Besides pain, you may also notice increased sensitivity to hot or cold foods or drinks. Sensitivity can linger long after you’ve had contact with the offending beverage or food. If a toothache goes ignored and the tooth doesn’t get the care it needs sometimes the tooth will begin to darken. This means the roots of the tooth are dying. You may also notice redness, swelling or tenderness in the gums surrounding that tooth.

If you are experiencing any of these symptoms it’s best to play it safe and give our Kinnelon, NJ, family dentist a call. We will go through your symptoms and determine whether you need to come in right away for care. Don’t put off the treatment your smile needs to stay healthy.

By Peter Brusco DMD
July 13, 2017
Category: Dental Procedures
Tags: root canal  

What your dentist in Kinnelon wants you to knowroot canal

A root canal is a common procedure that can potentially save a badly damaged tooth. Root canals, also called endodontic procedures, are performed for a variety of reasons. Dr. Peter Brusco in Kinnelon, NJ wants to share why you might need a root canal and how a root canal can help your smile.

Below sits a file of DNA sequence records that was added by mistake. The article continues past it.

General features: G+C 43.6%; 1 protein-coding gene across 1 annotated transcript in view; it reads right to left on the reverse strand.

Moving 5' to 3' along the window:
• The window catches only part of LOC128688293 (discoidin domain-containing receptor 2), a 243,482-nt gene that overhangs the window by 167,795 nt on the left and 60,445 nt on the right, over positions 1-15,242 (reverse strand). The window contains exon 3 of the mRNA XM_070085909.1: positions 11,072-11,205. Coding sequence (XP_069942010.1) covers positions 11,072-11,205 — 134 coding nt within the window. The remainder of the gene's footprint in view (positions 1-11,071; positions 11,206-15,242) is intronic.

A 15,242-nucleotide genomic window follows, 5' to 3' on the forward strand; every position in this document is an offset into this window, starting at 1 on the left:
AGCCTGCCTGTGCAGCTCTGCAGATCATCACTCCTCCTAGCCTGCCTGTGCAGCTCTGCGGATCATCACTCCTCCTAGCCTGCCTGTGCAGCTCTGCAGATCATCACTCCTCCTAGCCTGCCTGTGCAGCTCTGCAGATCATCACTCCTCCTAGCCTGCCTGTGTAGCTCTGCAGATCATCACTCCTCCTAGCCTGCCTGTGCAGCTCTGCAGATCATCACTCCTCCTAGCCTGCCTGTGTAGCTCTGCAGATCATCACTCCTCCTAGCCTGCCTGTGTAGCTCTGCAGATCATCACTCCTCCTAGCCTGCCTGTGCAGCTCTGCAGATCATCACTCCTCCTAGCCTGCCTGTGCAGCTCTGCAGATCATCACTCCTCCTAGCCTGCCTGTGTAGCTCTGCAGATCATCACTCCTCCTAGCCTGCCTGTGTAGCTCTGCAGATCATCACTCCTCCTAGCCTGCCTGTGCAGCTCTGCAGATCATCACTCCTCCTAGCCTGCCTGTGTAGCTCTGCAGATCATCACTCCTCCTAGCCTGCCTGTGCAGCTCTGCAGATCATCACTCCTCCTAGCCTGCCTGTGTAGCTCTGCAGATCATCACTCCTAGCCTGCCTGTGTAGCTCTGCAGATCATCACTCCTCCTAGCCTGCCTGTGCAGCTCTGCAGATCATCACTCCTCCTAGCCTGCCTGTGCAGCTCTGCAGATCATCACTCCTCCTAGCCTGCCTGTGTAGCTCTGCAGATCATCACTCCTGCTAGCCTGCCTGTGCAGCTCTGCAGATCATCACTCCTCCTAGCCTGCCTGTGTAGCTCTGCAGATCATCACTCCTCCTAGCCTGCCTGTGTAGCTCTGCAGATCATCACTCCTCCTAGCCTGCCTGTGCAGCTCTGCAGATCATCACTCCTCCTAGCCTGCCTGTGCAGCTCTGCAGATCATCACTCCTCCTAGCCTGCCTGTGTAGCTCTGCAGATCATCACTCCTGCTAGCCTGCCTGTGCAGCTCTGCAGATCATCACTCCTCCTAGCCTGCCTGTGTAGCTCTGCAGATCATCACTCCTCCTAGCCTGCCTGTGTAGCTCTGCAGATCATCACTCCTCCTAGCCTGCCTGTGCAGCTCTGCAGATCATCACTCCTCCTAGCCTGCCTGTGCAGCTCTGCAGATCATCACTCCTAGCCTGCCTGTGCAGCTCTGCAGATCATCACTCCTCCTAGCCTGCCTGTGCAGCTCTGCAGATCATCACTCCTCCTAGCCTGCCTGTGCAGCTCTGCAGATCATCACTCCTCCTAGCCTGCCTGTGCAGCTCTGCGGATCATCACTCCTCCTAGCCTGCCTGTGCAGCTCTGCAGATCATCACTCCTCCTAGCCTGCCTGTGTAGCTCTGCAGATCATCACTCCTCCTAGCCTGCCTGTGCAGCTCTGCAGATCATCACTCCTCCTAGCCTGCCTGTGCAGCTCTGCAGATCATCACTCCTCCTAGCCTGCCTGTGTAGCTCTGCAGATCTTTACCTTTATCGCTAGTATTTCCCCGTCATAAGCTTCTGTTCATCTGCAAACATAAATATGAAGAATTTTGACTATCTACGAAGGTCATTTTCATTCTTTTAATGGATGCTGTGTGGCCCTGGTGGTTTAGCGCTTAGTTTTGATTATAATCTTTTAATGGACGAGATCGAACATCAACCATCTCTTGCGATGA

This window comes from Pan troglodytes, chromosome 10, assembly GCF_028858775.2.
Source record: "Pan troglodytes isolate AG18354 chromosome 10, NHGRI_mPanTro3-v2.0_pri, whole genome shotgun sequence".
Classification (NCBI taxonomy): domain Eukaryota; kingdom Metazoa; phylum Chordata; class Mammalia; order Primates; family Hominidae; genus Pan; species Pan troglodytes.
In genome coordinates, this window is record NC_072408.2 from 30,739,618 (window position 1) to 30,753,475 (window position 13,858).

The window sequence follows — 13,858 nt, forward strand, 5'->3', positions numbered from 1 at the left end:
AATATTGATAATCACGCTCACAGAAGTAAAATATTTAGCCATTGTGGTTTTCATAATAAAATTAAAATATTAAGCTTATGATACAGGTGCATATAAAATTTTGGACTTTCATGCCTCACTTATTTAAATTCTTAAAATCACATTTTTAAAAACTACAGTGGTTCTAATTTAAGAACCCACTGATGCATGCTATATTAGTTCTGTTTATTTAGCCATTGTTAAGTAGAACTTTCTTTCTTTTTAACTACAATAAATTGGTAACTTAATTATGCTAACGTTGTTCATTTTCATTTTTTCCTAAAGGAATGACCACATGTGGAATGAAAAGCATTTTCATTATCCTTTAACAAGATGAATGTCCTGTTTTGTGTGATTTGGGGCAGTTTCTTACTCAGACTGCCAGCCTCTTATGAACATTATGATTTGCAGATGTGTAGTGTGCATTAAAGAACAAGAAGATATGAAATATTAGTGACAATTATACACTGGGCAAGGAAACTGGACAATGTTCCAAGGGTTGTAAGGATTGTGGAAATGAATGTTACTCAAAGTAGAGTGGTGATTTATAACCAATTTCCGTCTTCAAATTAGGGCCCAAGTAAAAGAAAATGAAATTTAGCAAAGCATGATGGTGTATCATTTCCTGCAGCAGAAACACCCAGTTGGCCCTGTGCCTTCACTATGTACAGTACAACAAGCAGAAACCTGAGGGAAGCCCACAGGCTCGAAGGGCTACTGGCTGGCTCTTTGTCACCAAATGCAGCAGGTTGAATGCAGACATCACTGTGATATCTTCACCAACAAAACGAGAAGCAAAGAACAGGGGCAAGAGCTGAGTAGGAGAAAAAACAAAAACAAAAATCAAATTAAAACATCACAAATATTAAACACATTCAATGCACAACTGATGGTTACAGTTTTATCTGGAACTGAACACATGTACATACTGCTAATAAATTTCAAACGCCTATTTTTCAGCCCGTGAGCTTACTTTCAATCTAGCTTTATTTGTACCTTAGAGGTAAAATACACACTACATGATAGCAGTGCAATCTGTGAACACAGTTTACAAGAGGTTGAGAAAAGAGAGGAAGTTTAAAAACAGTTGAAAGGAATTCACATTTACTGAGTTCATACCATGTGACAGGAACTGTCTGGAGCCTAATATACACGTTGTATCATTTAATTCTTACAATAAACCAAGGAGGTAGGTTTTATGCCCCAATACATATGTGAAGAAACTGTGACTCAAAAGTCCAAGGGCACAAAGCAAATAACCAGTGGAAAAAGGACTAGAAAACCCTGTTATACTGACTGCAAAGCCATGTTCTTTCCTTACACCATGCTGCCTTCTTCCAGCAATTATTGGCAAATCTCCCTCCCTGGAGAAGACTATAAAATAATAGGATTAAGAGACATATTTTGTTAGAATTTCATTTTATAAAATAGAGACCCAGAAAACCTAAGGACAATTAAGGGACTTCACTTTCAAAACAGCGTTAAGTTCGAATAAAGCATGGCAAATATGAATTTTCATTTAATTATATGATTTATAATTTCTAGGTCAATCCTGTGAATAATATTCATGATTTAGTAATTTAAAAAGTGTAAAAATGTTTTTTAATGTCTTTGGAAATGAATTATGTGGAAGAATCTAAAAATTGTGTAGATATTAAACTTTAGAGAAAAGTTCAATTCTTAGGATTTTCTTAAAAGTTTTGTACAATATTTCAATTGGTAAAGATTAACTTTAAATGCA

You might need a root canal even if you don’t have any pain or symptoms. The inner chamber of a tooth, an area called the pulp chamber, is filled with living tissue, nerves and blood supply. Sometimes the tissue can harden, a natural process called sclerosis, and the nerves and blood supply can dry up. All you may notice is the dying tooth changing color, becoming darker.

Other common causes of root canal problems include:

  • Deep decay that has penetrated to the pulp of your tooth
  • Accidents or sports injuries resulting in tooth trauma
  • Injuries to your jaws or face
  • Long-term grinding or clenching

The need for a root canal results from inflammation and swelling in the pulp chamber of your tooth. You may experience increased pressure and pain within the tooth, along with other symptoms like these:

  • Sharp or throbbing pain that continues and doesn’t resolve
  • Sharp or throbbing pain from hot and cold foods or beverages
  • Redness, swelling or white drainage around the root tip of your tooth

If you experience symptoms, it’s important to know that only your dentist will know for sure if you need a root canal. Using all of the latest tools including digital x-rays, intra-oral cameras and pulp and vitality testing, Dr. Brusco can determine if your tooth needs a root canal. That’s why it’s so important to visit your dentist at the first sign of trouble.

If you do need a root canal, don’t worry! Dr. Brusco will make your appointment comfortable during and after treatment. For more information about the causes of root canal problems and endodontic therapy, call Dr. Brusco in Kinnelon, NJ. You don’t have to suffer from tooth pain, so call today!

Kinnelon, NJ Dentist
Peter Brusco DMD
170 Kinnelon Rd # 29A
Kinnelon, NJ 07405
(973) 838-5862